Dedicated Team Improves Outcomes for Infants with Bronchopulmonary Dysplasia
The Bronchopulmonary Dysplasia (BPD) Center at Cincinnati Children’s is a regional and national hub for BPD care. The program has reduced mortality, tracheostomies and hospital readmissions for infants with BPD by significant numbers since its start in 2018.
Shawn Ahlfeld, MD, neonatologist with the BPD Center, attributes the improved outcomes to several factors: an interdisciplinary team that meets weekly to discuss patients’ BPD prevention and management, advanced magnetic resonance imaging (MRI) technology that more quickly and clearly identifies infants who need tracheostomy, and ongoing institute-wide preventative quality improvement initiatives.
Significant accomplishments in the past year include:
- In babies admitted with moderate to severe BPD, the mortality rate dropped from 20% in 2016 to less than 10% last year.
- Tracheostomies in this population declined from nearly 30% of patients in 2016 to less than 10% of patients in the past year. Ahlfeld notes that MRI technology specially designed for neonates without sedation or radiation “has both reassured us when we suspected a baby did not require tracheostomy and solidified our concerns when they did. The result has been to improve patient selection and reduce time to tracheostomy, ultimately getting babies home sooner.”
- For the third straight year, quality improvement initiatives have resulted in nearly 100% compliance with early, persistent use of bubble CPAP for early noninvasive respiratory support, promoting improved lung development and less mechanical ventilation in these babies.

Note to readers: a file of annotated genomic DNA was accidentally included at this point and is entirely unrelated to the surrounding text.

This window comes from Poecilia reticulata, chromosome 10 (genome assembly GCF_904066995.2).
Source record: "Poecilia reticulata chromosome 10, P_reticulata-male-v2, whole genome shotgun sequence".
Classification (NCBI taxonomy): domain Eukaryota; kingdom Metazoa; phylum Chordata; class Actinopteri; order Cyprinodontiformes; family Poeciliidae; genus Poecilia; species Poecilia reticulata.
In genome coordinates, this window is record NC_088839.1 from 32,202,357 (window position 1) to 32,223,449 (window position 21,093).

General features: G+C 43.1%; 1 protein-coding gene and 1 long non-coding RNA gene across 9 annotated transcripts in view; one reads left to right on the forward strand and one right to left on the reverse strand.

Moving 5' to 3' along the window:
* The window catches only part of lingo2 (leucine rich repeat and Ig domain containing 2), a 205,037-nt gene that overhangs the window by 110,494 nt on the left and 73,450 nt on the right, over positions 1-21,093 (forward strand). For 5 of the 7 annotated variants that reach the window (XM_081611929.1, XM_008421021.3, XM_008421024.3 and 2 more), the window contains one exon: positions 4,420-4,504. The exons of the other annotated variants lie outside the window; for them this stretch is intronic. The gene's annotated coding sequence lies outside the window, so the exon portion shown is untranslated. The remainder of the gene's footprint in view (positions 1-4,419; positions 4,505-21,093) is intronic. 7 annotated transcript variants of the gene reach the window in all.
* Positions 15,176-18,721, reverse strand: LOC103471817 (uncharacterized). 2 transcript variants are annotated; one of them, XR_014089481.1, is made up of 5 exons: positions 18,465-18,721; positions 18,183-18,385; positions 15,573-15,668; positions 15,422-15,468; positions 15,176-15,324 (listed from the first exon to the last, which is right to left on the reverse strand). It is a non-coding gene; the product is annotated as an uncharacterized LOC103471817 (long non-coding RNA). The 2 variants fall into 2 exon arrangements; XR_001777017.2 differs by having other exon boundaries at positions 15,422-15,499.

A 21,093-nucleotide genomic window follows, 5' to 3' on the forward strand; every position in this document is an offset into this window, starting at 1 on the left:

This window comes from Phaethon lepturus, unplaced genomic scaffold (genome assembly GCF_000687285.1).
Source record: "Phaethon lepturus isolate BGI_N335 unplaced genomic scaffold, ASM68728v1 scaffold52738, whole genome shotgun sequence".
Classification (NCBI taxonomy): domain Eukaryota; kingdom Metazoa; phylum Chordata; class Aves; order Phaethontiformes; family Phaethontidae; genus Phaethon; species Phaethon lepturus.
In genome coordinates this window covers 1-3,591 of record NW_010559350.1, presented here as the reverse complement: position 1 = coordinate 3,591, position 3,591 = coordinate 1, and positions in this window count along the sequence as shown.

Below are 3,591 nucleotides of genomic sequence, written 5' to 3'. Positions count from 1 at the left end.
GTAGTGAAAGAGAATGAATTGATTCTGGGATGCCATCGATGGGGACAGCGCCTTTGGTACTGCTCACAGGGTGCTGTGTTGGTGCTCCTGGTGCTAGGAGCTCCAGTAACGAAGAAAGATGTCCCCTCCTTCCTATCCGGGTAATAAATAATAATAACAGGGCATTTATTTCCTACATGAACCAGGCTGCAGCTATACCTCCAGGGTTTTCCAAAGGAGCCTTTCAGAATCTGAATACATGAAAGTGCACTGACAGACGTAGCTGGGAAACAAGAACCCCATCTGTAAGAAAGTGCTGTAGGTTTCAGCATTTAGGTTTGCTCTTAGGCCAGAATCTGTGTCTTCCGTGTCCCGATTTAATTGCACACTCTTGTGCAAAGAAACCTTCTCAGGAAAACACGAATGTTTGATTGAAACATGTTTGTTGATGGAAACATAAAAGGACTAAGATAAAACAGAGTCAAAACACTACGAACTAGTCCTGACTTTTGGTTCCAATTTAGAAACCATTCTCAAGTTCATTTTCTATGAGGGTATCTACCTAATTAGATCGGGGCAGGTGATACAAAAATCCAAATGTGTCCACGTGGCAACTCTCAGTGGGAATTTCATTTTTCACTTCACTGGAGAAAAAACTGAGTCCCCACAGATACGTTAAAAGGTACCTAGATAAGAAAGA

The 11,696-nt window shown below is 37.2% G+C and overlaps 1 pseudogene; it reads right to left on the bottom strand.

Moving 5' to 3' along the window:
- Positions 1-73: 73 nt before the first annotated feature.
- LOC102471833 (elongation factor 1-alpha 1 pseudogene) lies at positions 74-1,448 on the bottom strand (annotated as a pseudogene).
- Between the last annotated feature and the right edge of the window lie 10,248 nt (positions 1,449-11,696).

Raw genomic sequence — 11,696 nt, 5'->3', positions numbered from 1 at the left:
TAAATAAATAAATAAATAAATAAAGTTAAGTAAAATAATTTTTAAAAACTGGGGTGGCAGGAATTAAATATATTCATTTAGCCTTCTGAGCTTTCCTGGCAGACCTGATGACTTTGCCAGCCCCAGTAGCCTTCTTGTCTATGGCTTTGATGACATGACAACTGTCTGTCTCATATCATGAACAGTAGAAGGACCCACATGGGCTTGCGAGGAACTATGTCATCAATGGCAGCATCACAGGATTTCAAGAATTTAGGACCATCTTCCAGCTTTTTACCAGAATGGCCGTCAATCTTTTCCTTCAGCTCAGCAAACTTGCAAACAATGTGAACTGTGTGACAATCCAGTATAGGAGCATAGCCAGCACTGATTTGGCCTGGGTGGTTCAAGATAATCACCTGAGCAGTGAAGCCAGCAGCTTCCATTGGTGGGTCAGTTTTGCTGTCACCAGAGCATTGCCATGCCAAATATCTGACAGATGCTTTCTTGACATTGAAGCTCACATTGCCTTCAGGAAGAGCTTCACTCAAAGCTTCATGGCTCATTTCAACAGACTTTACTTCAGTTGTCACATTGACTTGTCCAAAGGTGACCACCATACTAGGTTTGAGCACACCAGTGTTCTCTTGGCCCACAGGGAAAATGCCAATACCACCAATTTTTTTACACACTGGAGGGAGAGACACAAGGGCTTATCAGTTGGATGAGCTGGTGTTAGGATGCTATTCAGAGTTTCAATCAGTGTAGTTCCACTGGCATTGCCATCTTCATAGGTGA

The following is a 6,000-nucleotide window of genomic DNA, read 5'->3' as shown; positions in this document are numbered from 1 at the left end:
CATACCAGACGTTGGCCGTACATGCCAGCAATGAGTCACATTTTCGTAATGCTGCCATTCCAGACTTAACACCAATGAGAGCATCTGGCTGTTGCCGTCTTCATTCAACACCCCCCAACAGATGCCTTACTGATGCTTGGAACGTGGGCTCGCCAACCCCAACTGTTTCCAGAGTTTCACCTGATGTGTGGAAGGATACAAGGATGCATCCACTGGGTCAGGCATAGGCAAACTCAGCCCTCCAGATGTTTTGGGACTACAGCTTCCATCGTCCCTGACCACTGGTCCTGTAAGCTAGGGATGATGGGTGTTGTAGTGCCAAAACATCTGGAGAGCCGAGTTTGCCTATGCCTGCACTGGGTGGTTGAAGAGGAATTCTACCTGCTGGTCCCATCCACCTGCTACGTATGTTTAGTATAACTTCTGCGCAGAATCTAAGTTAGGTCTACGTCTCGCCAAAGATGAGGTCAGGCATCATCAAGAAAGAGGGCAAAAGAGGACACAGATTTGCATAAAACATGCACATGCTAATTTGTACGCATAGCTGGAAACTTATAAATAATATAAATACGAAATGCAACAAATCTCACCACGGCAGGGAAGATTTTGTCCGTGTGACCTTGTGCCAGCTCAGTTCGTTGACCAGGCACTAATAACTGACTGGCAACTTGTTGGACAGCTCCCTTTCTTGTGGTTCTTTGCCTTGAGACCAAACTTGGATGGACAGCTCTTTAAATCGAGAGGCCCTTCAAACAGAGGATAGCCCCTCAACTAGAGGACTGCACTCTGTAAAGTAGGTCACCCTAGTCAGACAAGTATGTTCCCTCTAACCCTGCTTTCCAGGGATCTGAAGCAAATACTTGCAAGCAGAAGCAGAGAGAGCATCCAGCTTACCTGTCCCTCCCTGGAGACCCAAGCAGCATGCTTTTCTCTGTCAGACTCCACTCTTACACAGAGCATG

- Therapists began developmental rounding for neonatal intensive care unit (NICU) babies with BPD to stimulate development. They also encouraged parents to read, interact, and play with their baby and participate in therapies.
Outpatient Follow-Up Leads to Fewer Readmissions
Most babies remain in the NICU for at least three to four months. After discharge, the infants are closely followed by the NICU BPD Follow-Up Clinic, which cares for about 87 patients. The Center’s rate for follow-up visits is 95%. Over the past three years, a combination of relationships built during initial hospitalization and close outpatient follow-up has contributed to a 54% decrease in total re-admissions in the first year of life for all infants discharged on oxygen.
Adding to the year’s successes, according to neonatologist Melissa House, MD, is “a new protocol that provides consistency for oxygen weaning that utilizes home oximetry studies to ensure babies are appropriate to wean from supplemental oxygen overnight.”